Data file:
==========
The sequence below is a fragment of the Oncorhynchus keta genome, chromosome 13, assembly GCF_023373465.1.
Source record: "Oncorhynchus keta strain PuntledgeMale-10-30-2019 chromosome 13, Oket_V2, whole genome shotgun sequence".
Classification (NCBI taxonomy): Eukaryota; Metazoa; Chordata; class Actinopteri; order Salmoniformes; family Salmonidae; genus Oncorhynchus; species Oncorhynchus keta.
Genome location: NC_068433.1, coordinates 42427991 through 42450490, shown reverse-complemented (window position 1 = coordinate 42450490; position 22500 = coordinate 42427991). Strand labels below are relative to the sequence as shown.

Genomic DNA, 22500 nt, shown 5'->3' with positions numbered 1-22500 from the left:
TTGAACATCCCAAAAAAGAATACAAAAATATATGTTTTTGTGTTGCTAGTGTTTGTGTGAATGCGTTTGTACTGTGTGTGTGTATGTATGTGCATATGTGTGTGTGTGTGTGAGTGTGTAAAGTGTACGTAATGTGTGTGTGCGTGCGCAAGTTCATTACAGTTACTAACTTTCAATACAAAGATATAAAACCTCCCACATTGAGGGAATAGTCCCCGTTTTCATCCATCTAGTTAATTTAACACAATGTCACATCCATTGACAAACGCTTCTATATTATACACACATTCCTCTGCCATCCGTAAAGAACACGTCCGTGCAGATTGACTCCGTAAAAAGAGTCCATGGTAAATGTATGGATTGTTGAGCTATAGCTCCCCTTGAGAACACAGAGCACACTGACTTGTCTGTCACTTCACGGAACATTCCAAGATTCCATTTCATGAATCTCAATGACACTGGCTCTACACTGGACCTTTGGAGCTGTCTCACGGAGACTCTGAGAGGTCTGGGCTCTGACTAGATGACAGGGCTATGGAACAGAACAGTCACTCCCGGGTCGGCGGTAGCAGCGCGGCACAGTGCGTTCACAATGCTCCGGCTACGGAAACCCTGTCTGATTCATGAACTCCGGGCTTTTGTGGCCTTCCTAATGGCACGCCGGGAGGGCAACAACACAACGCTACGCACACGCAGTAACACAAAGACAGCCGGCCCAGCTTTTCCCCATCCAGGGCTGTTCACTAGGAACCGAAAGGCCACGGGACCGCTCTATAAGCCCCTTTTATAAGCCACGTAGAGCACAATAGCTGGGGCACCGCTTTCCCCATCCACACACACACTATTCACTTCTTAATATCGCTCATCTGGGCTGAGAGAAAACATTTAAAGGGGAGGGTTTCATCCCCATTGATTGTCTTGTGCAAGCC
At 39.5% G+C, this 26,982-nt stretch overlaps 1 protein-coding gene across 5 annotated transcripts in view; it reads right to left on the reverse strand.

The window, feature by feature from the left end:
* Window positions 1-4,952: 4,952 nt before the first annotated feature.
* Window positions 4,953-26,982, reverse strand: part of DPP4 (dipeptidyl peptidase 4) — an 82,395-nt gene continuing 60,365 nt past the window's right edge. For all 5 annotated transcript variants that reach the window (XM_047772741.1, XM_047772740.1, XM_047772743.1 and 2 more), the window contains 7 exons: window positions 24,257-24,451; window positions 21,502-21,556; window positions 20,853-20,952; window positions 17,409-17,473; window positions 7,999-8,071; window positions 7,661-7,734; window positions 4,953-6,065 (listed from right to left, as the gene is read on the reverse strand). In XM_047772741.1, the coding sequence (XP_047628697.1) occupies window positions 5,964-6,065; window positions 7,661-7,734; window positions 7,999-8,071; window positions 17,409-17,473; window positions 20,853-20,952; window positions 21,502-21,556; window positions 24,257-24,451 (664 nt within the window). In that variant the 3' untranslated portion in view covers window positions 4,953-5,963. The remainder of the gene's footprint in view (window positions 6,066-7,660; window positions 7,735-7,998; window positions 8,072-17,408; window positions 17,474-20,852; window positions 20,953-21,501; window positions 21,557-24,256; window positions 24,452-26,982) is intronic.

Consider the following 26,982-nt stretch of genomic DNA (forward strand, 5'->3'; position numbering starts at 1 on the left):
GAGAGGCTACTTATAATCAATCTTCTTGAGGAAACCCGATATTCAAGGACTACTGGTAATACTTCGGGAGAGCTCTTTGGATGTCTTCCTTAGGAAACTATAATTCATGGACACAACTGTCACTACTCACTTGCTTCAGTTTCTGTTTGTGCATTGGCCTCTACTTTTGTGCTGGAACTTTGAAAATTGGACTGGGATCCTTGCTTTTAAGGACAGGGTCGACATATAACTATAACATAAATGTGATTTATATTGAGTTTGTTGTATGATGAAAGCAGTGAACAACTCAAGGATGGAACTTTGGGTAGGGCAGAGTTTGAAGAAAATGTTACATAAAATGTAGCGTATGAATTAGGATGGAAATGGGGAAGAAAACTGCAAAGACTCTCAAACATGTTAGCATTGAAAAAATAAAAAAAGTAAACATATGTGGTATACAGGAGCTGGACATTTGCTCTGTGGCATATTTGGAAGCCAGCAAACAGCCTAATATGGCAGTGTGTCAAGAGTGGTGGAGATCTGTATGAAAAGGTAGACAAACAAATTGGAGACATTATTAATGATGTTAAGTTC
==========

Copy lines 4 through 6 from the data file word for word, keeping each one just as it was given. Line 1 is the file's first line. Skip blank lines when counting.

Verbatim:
Genome location: NC_068433.1, coordinates 42427991 through 42450490, shown reverse-complemented (window position 1 = coordinate 42450490; position 22500 = coordinate 42427991). Strand labels below are relative to the sequence as shown.

Genomic DNA, 22500 nt, shown 5'->3' with positions numbered 1-22500 from the left:
TTGAACATCCCAAAAAAGAATACAAAAATATATGTTTTTGTGTTGCTAGTGTTTGTGTGAATGCGTTTGTACTGTGTGTGTGTATGTATGTGCATATGTGTGTGTGTGTGTGAGTGTGTAAAGTGTACGTAATGTGTGTGTGCGTGCGCAAGTTCATTACAGTTACTAACTTTCAATACAAAGATATAAAACCTCCCACATTGAGGGAATAGTCCCCGTTTTCATCCATCTAGTTAATTTAACACAATGTCACATCCATTGACAAACGCTTCTATATTATACACACATTCCTCTGCCATCCGTAAAGAACACGTCCGTGCAGATTGACTCCGTAAAAAGAGTCCATGGTAAATGTATGGATTGTTGAGCTATAGCTCCCCTTGAGAACACAGAGCACACTGACTTGTCTGTCACTTCACGGAACATTCCAAGATTCCATTTCATGAATCTCAATGACACTGGCTCTACACTGGACCTTTGGAGCTGTCTCACGGAGACTCTGAGAGGTCTGGGCTCTGACTAGATGACAGGGCTATGGAACAGAACAGTCACTCCCGGGTCGGCGGTAGCAGCGCGGCACAGTGCGTTCACAATGCTCCGGCTACGGAAACCCTGTCTGATTCATGAACTCCGGGCTTTTGTGGCCTTCCTAATGGCACGCCGGGAGGGCAACAACACAACGCTACGCACACGCAGTAACACAAAGACAGCCGGCCCAGCTTTTCCCCATCCAGGGCTGTTCACTAGGAACCGAAAGGCCACGGGACCGCTCTATAAGCCCCTTTTATAAGCCACGTAGAGCACAATAGCTGGGGCACCGCTTTCCCCATCCACACACACACTATTCACTTCTTAATATCGCTCATCTGGGCTGAGAGAAAACATTTAAAGGGGAGGGTTTCATCCCCATTGATTGTCTTGTGCAAGCC